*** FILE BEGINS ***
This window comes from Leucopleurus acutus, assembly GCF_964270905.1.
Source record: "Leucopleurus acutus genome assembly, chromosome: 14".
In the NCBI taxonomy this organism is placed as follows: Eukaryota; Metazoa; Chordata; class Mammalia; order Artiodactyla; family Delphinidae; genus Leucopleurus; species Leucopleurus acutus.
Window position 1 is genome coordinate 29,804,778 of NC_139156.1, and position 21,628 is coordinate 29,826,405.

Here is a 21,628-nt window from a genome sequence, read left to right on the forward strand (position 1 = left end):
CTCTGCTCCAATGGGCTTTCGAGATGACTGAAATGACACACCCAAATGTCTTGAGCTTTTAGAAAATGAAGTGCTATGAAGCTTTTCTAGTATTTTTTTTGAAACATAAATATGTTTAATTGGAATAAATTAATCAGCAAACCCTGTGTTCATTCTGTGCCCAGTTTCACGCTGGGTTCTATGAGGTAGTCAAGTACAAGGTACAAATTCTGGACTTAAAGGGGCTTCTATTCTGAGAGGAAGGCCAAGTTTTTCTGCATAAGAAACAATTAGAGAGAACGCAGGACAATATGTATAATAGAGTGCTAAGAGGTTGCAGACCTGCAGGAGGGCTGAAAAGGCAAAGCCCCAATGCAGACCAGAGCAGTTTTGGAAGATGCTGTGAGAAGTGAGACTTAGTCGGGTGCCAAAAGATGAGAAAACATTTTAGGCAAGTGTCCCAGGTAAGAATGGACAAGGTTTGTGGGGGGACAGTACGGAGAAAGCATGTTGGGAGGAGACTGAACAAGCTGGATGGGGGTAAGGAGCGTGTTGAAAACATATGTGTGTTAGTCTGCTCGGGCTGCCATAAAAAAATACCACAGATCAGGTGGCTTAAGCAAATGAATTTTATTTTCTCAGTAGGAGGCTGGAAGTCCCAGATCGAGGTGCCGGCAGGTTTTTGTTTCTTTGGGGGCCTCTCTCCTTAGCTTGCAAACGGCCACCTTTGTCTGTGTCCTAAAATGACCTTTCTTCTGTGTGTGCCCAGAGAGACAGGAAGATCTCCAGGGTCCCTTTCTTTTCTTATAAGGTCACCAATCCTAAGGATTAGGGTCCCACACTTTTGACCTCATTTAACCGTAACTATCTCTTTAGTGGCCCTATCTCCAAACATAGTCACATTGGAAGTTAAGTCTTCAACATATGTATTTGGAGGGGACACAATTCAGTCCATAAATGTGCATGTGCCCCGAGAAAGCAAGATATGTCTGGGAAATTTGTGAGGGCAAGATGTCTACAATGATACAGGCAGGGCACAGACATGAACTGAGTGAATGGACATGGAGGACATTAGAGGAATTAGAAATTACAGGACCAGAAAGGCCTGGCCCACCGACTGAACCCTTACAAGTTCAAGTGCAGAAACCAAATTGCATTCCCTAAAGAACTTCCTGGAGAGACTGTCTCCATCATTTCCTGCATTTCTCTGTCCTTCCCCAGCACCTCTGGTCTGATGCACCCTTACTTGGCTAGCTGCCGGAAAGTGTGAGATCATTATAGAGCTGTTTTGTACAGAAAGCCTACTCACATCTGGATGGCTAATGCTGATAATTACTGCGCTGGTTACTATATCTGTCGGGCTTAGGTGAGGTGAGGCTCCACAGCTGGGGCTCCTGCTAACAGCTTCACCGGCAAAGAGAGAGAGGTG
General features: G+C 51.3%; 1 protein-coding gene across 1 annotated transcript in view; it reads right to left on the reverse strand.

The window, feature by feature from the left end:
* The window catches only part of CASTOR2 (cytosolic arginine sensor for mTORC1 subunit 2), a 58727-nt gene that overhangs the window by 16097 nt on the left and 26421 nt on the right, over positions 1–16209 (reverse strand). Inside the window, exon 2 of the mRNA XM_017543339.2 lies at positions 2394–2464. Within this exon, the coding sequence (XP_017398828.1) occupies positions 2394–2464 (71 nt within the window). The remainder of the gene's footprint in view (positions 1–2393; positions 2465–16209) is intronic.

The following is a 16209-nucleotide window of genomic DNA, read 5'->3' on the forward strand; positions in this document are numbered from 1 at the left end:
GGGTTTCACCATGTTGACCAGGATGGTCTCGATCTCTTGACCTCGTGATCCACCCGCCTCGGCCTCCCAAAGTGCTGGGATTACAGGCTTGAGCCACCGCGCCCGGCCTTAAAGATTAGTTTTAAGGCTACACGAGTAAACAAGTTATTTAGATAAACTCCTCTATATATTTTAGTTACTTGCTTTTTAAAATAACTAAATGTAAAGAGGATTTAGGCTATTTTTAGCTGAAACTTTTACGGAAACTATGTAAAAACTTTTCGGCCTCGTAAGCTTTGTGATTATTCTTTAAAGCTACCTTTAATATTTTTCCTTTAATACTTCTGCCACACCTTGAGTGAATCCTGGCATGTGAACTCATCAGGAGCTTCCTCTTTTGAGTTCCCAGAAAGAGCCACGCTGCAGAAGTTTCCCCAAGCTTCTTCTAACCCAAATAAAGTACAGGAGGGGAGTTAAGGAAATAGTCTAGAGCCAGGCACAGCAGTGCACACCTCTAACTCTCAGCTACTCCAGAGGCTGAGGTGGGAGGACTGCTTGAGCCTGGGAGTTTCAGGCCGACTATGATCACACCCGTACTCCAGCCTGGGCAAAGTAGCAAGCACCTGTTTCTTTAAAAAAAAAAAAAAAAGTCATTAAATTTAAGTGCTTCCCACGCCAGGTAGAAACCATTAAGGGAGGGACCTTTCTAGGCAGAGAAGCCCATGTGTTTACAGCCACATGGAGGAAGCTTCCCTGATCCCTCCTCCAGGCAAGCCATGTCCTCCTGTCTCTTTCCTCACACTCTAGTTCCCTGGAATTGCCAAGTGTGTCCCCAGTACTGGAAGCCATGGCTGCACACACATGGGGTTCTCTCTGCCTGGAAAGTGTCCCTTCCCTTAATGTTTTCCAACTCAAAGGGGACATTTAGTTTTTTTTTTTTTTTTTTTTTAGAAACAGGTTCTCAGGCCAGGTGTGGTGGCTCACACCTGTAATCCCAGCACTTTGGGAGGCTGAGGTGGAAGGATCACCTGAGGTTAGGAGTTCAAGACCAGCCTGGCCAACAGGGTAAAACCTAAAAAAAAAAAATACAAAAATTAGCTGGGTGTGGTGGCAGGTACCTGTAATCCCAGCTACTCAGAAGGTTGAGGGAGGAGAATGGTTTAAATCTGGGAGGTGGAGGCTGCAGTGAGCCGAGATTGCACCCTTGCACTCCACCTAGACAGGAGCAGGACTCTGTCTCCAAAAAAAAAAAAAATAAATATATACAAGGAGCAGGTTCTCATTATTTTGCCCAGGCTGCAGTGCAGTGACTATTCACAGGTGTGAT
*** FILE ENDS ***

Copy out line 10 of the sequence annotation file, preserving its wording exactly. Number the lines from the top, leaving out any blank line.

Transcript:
The following is a 16209-nucleotide window of genomic DNA, read 5'->3' on the forward strand; positions in this document are numbered from 1 at the left end: